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In The Media


How to engage with unions

Interview with union organiser Geoff Wallace AMWU

Tanya Perry-Iranzadi founder of Company Restructure interviews Geoff Wallace, union organiser with the AMWU. This engaging interview explores how the unions prefer to engage with employers when restructuring and introducing work place change.

Geoff provides insight into the challenges faced by businesses, employees and the unions in restructuring and looks back at how the role of the union has changed over the years and his personal journey as a union organiser.

How to consult with unions

Interview with assistant secretary Steve Murphy AMWU

Steve Murphy shares his views as an assistant secretary with the AMWU on how to consult with union representatives when restructuring. He challenges companies to update their practices in consultation and restructuring and shares case studies on Toyota, Fairfax and Ford and how companies can avoid ending up in escalated disputes with unions when restructuring.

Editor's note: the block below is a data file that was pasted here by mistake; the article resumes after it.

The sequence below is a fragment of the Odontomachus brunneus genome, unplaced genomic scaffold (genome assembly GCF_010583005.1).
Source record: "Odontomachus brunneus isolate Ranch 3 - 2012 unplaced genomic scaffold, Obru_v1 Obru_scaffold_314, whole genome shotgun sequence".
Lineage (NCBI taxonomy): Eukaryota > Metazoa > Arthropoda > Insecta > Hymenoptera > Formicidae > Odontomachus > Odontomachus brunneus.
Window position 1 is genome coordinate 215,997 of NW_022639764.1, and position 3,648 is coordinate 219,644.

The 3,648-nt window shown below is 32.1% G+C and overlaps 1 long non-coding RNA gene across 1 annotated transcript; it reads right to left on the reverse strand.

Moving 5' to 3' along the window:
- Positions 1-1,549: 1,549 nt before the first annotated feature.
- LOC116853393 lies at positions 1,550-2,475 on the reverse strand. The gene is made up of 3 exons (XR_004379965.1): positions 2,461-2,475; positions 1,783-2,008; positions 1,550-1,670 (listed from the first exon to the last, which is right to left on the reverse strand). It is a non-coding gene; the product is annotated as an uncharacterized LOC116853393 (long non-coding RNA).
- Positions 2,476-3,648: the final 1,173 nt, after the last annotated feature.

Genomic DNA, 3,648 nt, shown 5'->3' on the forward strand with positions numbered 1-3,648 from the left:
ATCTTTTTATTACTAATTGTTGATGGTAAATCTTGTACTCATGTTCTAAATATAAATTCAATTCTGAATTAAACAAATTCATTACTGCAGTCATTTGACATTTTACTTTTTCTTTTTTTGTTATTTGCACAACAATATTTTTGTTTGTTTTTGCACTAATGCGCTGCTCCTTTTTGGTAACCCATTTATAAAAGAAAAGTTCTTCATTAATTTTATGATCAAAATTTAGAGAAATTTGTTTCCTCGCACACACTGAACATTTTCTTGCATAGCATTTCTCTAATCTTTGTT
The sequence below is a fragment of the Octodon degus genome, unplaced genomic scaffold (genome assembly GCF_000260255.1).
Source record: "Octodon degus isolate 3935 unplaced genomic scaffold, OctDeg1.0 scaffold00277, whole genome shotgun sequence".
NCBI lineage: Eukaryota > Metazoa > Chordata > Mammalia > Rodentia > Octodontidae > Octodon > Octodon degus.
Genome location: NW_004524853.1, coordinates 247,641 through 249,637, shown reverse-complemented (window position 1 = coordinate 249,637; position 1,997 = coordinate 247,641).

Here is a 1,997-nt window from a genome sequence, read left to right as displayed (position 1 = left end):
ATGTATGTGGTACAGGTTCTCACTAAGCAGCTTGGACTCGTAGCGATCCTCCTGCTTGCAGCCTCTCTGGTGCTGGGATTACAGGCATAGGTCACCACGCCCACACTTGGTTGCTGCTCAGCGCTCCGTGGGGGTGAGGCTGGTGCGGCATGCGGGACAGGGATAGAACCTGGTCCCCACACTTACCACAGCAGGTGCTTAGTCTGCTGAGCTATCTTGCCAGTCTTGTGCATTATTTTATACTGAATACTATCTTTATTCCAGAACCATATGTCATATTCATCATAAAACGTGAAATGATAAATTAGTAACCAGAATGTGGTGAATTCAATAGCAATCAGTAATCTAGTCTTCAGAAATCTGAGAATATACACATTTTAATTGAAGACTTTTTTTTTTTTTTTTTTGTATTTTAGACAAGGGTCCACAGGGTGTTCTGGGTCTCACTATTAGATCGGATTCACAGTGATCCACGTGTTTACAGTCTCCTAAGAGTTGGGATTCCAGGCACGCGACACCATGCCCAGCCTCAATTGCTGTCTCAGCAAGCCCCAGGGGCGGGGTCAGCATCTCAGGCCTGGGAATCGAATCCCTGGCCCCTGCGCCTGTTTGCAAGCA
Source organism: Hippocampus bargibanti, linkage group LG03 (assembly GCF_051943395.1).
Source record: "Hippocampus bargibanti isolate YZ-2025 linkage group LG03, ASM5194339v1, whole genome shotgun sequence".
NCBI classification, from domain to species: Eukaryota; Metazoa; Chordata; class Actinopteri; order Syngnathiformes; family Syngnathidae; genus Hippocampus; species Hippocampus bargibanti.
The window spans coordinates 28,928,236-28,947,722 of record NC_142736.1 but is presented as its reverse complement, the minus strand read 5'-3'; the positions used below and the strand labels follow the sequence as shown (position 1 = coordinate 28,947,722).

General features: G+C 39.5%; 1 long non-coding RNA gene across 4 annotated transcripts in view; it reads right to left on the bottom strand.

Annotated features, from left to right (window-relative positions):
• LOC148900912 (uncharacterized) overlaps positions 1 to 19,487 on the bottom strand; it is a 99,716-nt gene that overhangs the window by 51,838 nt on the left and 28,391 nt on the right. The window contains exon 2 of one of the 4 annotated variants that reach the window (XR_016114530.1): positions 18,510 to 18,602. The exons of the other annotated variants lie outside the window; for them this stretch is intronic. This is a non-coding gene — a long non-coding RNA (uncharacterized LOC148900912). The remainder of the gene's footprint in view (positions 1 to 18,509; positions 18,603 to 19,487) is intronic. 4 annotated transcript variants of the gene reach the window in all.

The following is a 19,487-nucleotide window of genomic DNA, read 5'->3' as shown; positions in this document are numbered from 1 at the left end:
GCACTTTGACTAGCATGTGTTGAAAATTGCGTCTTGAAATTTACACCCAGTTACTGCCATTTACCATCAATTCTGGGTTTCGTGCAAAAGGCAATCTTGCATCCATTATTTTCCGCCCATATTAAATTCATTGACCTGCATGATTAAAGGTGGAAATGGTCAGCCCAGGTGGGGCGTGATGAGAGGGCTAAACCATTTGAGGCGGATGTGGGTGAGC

Steve also shares his advice on the support unions can provide companies to lobby government when facing industry wide business transformation.

Career Transition Services

Interview with Dale Simpson CEO Bravo Consulting Pty Ltd

Dale Simpson of Bravo Consulting is interviewed by Tanya Perry-Iranzadi of Company Restructure on the advantages companies benefit from when they provide career transition services for employees who are being impacted by redundancy. Dale provides his candid views on the merits of career transition and the support employees receive during one of the most challenging times of their life. He provides an inspirational message to both executive decision makers and individuals who are going through redundancy.

Company Restructure Sponsor of Australian HR Awards 2014

Australian HR Champion CEO of the Year

Tanya Perry-Iranzadi Director of Company Restructure presented the prestigious award to Jack Percy CEO Accenture Australia.

Australia's leading HR professionals gathered for the black tie event to celebrate the best and brightest in the industry. Twenty awards were presented and winners applauded for their innovation in HR.

Attached is an article on the award winners and an in-depth interview with Jack Percy on How HR can add value in a complex business world.


The Inconvenient Truth About Change Management

Why it isn’t working and what to do about it
by Scott Keller and Carolyn Aiken